Good morning! Welcome to our weekly reading roundup.
In case you missed it, our most popular post last week was Erika Heidewald on why everyone should be worried about what happened to the LA Weekly, and what it means for the future of free press in the United States.
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Without further ado, here’s what we’re reading…
‘Conservative Evangelicals Have Shown Me Who They Really Are‘ (Tomi Obaro for Buzzfeed)
There’s a quiet crisis of faith happening in the United States as Christian Evangelicals — who have historically been heavily conservative — are forced to confront the fact that the leader of conservative politics in the United States is a hypocritical, sexist, racist, deeply hateful man. While Trump tried to pander to evangelicals during the election, he’s long since abandoned any pretense, and this is leading some Christians to wonder what, exactly, they’re faithful to.
And yet this massive change of heart among evangelicals in the moral standard they hold political leaders to, and the unseemly compromises they seem willing to make for political power, feels almost like a personal betrayal to me. And I’m not alone in this. Though younger evangelicals were already leaving the church before the 2016 election, the results of the election in some ways became merely an irrevocable turning point, the latest proof confirming that a significant portion of evangelicals appear to have lost their way.
‘Will Women In Low-Wage Jobs Get Their #MeToo Moment?‘ (Clare Malone for FiveThirtyEight)
Women in low-wage jobs, like housekeepers, nannies, and food service workers, have been fighting sexual harassment and abuse for years. Some are even winning major victories, though you wouldn’t know it if you just looked at the news. Now, some are wondering if it’s finally time to see their stories in the mainstream, and for the US to confront its complicity with the abuse of women who make the country tick.
Since the Diallo-Strauss-Kahn case made headlines six years ago, parts of American society now seem more inclined to “believe women.” 2011 came close to having a sexual misconduct moment, one that was started by a low-wage woman’s complaint — the crucial element of rapt media attention was certainly there. But the culture wasn’t primed for it; the time wasn’t yet ripe.
‘“We’ll Deal with the Consequences Later”: The Cajun Navy and the Vigilante Future of Disaster Relief‘ (Miriam Markowitz for GQ)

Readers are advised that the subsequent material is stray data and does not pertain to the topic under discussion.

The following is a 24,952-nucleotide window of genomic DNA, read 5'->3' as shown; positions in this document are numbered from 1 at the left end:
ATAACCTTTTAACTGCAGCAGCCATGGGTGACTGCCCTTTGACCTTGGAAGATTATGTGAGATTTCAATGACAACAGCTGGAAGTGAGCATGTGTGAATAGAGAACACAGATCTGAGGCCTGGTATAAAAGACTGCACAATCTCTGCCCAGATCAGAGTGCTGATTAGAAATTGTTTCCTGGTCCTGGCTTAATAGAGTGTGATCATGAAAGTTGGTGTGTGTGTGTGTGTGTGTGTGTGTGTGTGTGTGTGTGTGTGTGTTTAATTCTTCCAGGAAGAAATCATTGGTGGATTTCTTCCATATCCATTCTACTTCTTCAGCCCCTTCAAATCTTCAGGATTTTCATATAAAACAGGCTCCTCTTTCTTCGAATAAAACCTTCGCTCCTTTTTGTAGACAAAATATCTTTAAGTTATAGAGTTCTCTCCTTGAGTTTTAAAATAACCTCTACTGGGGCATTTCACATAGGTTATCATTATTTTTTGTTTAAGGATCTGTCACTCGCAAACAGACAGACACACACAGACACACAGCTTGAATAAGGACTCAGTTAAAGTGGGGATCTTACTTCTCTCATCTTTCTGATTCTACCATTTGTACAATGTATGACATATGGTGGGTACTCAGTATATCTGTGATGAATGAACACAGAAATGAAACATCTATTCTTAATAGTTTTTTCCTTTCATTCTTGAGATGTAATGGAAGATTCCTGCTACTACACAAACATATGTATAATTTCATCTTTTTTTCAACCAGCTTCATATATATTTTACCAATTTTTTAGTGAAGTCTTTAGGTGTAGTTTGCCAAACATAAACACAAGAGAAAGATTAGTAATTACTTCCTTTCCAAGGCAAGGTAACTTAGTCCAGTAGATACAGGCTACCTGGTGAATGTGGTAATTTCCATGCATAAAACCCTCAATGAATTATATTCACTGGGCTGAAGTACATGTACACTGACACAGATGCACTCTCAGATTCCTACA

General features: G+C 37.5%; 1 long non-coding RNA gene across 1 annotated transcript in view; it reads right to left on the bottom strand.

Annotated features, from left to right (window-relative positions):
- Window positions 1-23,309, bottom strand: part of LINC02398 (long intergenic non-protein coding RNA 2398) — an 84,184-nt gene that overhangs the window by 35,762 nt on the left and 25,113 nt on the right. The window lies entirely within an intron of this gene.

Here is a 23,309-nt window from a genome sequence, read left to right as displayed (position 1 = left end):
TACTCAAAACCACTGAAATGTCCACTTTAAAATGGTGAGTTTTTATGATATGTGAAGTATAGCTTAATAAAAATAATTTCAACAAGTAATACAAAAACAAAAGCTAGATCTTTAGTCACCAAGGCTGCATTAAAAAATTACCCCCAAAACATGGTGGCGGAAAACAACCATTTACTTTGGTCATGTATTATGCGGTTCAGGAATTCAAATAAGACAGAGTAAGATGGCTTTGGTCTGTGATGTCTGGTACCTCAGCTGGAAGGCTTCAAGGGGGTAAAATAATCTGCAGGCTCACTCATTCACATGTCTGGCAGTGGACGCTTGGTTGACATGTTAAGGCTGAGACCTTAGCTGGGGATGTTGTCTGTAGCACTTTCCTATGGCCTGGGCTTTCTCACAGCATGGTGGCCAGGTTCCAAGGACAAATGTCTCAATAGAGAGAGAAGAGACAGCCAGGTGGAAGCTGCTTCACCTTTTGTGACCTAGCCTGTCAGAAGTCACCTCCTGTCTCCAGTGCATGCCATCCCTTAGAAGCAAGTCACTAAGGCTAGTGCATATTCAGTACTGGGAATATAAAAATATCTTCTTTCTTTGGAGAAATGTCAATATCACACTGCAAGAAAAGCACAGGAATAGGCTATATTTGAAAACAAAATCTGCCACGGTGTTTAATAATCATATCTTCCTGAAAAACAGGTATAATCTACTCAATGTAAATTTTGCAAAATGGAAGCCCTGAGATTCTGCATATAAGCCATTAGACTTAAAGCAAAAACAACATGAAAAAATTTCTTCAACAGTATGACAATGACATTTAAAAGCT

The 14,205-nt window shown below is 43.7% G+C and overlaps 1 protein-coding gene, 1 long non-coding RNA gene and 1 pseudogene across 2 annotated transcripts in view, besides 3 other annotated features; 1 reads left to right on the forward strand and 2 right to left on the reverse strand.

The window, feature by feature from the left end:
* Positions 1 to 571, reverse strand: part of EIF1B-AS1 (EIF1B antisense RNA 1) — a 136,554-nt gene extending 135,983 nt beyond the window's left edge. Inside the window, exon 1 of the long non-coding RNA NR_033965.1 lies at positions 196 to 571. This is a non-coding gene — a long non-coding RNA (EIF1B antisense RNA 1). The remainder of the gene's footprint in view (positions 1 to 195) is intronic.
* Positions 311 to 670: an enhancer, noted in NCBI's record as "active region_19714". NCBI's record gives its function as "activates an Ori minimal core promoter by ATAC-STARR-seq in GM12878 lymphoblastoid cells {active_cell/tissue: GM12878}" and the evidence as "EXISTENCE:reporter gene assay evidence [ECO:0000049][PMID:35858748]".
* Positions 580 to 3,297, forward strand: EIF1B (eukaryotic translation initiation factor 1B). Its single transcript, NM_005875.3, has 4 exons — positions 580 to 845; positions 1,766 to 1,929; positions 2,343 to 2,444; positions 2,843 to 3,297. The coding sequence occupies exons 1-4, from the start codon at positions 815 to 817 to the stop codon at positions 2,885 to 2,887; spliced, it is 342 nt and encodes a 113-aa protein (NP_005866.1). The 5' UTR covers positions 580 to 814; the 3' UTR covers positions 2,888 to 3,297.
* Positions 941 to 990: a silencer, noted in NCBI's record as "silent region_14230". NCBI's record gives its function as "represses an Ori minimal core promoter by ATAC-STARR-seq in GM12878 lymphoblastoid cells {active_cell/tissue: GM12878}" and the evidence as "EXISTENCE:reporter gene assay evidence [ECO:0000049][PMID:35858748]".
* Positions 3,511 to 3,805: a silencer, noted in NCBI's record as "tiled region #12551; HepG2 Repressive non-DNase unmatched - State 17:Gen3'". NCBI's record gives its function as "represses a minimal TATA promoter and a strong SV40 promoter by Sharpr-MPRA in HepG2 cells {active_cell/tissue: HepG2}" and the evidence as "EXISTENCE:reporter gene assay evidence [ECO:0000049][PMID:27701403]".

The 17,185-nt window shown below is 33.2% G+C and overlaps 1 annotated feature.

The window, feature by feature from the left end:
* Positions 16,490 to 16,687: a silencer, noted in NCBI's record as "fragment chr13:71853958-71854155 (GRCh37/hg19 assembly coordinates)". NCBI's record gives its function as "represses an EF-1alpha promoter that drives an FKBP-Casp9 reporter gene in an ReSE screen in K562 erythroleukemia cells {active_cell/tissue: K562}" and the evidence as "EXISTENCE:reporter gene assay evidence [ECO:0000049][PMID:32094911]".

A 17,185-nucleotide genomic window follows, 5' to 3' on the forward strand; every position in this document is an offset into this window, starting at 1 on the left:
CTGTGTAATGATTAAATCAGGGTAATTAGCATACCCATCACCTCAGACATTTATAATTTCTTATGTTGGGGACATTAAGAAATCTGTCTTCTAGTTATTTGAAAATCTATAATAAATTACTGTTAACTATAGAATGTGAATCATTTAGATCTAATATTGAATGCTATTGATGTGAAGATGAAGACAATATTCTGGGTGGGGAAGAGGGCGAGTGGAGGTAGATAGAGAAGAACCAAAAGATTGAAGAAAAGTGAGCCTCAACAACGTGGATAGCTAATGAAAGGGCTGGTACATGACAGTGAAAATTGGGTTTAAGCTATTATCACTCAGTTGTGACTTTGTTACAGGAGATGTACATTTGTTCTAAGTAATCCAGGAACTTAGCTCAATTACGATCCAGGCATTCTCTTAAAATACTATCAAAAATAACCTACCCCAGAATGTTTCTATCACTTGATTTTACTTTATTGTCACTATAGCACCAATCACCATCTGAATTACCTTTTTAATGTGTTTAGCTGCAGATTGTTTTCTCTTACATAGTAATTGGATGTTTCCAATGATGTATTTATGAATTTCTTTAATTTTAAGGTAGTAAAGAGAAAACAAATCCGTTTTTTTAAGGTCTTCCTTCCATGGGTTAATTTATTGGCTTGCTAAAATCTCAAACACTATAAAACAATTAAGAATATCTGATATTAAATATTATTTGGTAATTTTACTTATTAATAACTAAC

We can’t stop thinking about this piece: In a nation with stark inequalities, it’s not surprising that assistance during disaster recovery is contingent on race, class, disability status, and citizenship, rather than need. Some people have given up on waiting, and they’re forming their own vigilante rescue squads who swoop in to save lives and support communities. Is this the future of disaster response in the US?
Ben told me the story of a nursing home in Port Arthur he and the Cajun Navy helped evacuate. When a staff member let them in to the facility, they found an older woman sitting in a wheelchair, her legs covered by a foot and a half of fetid water. “Why is she shaking?” Ben asked. “How long has she been here?” The staffer didn’t know.
‘This is How a Woman is Erased From Her Job‘ (A.N. Devers for Longreads)
This is a story of such sweeping, mindboggling sexism that it’s almost unbelievable: The history of the second-ever editor of the Paris Review has been systematically erased, repeatedly, and the only logical reason why is that she’s a woman, and some people apparently experience deep discomfort with this fact. This is one journalist’s deep, thoughtful look at sexism in media.
The Review’s Wikipedia page was also edited to remove her multiple times, as I saw in screenshots forwarded to me. A particularly interesting example of this occurred in 2005, when a user removed Hughes from the magazine’s expanded page. The reasoning? “For clarity,” the user posted. A month later, another user at a different IP address overturned that change and reinstated Hughes. She remained in the Review‘s Wiki annals until early 2011, when yet another user at yet another IP address struck her from the page. She wouldn’t return until November 2017, one month before Stein’s resignation. Hughes didn’t even have her own Wikipedia entry noting her role or the fact that she publishes an 11-year-old magazine called A Public Space, which has debuted many writers who have gone on to have incredible careers, including Leslie Jamison, Nam Le and MacArthur Fellow and two-time National Book Award winner Jesmyn Ward.
‘Nothing Protects Black Women From Dying in Pregnancy and Childbirth‘ (Nina Martin and ProPublica and Renee Montagne for NPR)
The disparities in outcomes for Black and white parents when it comes to pregnancy, labour and delivery, and maternal mortality are stark. Some might attribute this to the class inequality that comes with race in the US, with Black parents more likely to be low-income, and more likely to struggle with access to health care and safe places to live. This story shows that there’s something at deeper at work: When a highly educated Black women who also happens to be a public health professional dies of childbirth-related complications, this is about race, not class.
Underneath the numb despair was a profound sense of failure — and an acute understanding of what Shalon’s death represented. The researcher working to eradicate disparities in health access and outcomes had become a symbol of one of the most troublesome health disparities facing black women in the U.S. today, disproportionately high rates of maternal mortality. The main federal agency seeking to understand why so many American women — especially black women — die and nearly die from complications of pregnancy and childbirth had lost one of its own.
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